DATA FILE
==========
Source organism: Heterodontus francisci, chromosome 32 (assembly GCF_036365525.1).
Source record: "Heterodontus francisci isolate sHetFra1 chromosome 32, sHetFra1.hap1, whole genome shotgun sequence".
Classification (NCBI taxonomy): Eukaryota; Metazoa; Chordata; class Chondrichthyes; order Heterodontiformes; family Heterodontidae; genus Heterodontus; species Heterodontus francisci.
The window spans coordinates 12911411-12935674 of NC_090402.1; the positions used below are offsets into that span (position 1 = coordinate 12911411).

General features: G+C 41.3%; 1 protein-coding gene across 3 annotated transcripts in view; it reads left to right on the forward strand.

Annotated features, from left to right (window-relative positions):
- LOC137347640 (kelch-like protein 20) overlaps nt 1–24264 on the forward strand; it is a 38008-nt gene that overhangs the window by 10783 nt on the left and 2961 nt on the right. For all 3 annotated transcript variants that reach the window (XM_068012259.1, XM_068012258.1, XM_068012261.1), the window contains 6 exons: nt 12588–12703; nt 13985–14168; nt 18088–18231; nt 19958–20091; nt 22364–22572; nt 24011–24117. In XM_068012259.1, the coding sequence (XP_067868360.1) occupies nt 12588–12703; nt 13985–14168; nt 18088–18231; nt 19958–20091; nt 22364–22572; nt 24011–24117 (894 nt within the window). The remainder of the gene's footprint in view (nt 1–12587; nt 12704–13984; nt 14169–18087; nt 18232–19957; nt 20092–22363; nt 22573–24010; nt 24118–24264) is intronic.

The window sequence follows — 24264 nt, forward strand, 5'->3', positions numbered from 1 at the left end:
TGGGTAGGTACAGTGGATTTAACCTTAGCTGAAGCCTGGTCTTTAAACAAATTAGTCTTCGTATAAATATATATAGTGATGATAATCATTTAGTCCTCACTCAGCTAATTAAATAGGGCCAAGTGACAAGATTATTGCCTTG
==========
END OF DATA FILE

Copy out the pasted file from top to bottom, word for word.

Source organism: Heterodontus francisci, chromosome 32 (assembly GCF_036365525.1).
Source record: "Heterodontus francisci isolate sHetFra1 chromosome 32, sHetFra1.hap1, whole genome shotgun sequence".
Classification (NCBI taxonomy): Eukaryota; Metazoa; Chordata; class Chondrichthyes; order Heterodontiformes; family Heterodontidae; genus Heterodontus; species Heterodontus francisci.
The window spans coordinates 12911411-12935674 of NC_090402.1; the positions used below are offsets into that span (position 1 = coordinate 12911411).

General features: G+C 41.3%; 1 protein-coding gene across 3 annotated transcripts in view; it reads left to right on the forward strand.

Annotated features, from left to right (window-relative positions):
- LOC137347640 (kelch-like protein 20) overlaps nt 1–24264 on the forward strand; it is a 38008-nt gene that overhangs the window by 10783 nt on the left and 2961 nt on the right. For all 3 annotated transcript variants that reach the window (XM_068012259.1, XM_068012258.1, XM_068012261.1), the window contains 6 exons: nt 12588–12703; nt 13985–14168; nt 18088–18231; nt 19958–20091; nt 22364–22572; nt 24011–24117. In XM_068012259.1, the coding sequence (XP_067868360.1) occupies nt 12588–12703; nt 13985–14168; nt 18088–18231; nt 19958–20091; nt 22364–22572; nt 24011–24117 (894 nt within the window). The remainder of the gene's footprint in view (nt 1–12587; nt 12704–13984; nt 14169–18087; nt 18232–19957; nt 20092–22363; nt 22573–24010; nt 24118–24264) is intronic.

The window sequence follows — 24264 nt, forward strand, 5'->3', positions numbered from 1 at the left end:
TGGGTAGGTACAGTGGATTTAACCTTAGCTGAAGCCTGGTCTTTAAACAAATTAGTCTTCGTATAAATATATATAGTGATGATAATCATTTAGTCCTCACTCAGCTAATTAAATAGGGCCAAGTGACAAGATTATTGCCTTG